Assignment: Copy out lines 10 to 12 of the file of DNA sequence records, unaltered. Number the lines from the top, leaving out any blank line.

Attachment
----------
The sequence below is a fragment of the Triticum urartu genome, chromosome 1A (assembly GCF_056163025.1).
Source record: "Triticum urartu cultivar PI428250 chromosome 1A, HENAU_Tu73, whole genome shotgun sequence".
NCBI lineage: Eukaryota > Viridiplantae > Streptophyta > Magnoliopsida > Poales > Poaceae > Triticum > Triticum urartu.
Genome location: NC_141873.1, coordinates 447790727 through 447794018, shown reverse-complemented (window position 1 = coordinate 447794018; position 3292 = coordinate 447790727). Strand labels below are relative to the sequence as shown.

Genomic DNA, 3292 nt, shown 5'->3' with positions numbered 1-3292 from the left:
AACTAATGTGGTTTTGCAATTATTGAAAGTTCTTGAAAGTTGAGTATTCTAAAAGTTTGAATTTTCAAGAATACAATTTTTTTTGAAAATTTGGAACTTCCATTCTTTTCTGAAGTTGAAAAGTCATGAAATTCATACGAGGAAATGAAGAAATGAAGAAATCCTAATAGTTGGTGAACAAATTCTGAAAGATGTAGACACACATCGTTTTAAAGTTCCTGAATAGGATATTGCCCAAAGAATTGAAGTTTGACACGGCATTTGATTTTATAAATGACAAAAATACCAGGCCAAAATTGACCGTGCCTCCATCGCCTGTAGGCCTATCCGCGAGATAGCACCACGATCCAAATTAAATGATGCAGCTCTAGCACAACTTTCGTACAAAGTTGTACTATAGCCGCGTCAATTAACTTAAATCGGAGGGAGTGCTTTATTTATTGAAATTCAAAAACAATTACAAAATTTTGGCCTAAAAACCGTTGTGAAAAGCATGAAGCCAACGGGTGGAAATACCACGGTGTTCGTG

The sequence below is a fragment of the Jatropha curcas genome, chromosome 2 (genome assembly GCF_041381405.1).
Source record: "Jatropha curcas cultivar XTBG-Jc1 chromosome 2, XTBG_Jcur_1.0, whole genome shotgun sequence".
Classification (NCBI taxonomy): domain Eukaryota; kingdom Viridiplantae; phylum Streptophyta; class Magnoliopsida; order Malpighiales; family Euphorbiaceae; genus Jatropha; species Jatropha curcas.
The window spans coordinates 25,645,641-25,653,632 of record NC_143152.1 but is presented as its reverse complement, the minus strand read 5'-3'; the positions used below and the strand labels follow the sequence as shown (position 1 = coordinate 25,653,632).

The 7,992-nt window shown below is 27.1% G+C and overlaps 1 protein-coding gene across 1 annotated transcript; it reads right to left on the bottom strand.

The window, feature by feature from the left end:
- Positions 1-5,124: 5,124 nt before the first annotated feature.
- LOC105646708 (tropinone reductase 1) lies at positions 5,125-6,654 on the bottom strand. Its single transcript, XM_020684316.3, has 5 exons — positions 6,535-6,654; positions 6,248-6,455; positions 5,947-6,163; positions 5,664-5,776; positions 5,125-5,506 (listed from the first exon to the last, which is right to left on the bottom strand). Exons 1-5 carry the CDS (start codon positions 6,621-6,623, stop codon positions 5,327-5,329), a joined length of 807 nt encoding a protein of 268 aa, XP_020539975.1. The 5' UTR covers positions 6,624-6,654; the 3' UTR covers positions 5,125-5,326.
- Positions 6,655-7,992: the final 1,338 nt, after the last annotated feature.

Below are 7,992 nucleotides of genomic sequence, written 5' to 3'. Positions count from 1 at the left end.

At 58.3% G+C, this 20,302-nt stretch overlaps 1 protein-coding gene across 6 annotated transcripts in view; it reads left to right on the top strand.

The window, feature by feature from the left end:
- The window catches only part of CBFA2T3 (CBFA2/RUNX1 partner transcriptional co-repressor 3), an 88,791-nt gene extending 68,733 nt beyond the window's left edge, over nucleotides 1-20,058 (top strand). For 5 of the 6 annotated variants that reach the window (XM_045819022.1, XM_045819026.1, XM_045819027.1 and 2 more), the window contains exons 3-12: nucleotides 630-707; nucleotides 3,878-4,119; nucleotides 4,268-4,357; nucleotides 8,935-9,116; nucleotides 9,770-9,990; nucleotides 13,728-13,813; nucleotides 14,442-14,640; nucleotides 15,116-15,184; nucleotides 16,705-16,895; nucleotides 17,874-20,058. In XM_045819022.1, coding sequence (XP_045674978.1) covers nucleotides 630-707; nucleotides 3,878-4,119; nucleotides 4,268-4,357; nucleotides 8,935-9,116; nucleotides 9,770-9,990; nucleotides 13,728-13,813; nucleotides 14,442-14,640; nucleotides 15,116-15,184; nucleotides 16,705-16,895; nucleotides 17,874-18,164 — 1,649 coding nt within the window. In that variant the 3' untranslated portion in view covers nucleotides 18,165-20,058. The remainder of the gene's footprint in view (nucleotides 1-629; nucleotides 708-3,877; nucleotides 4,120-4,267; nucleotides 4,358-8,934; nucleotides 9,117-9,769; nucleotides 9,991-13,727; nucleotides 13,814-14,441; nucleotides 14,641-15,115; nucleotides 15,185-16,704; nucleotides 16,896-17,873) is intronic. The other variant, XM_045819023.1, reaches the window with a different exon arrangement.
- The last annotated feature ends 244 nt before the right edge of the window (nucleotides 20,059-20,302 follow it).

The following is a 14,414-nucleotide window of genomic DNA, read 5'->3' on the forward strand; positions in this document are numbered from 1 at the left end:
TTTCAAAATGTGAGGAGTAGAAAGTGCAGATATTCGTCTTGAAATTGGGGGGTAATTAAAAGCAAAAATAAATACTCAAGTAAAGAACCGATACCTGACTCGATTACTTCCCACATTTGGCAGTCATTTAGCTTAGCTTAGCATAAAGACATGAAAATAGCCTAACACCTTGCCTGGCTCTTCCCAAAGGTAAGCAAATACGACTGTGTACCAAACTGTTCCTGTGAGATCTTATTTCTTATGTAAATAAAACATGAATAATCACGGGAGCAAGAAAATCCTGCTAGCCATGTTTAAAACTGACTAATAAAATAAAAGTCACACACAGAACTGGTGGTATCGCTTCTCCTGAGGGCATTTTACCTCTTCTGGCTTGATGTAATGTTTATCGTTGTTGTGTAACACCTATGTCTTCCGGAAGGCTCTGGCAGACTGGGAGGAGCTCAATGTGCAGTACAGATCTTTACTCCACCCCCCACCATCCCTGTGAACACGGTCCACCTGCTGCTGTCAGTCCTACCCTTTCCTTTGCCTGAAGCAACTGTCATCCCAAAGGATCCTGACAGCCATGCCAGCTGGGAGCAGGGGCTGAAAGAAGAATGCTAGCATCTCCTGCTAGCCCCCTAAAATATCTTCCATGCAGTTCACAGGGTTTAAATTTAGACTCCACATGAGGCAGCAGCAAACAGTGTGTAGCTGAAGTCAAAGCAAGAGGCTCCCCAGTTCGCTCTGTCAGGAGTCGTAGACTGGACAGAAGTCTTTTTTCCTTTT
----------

The window spans coordinates 25,645,641-25,653,632 of record NC_143152.1 but is presented as its reverse complement, the minus strand read 5'-3'; the positions used below and the strand labels follow the sequence as shown (position 1 = coordinate 25,653,632).

The 7,992-nt window shown below is 27.1% G+C and overlaps 1 protein-coding gene across 1 annotated transcript; it reads right to left on the bottom strand.

The window, feature by feature from the left end: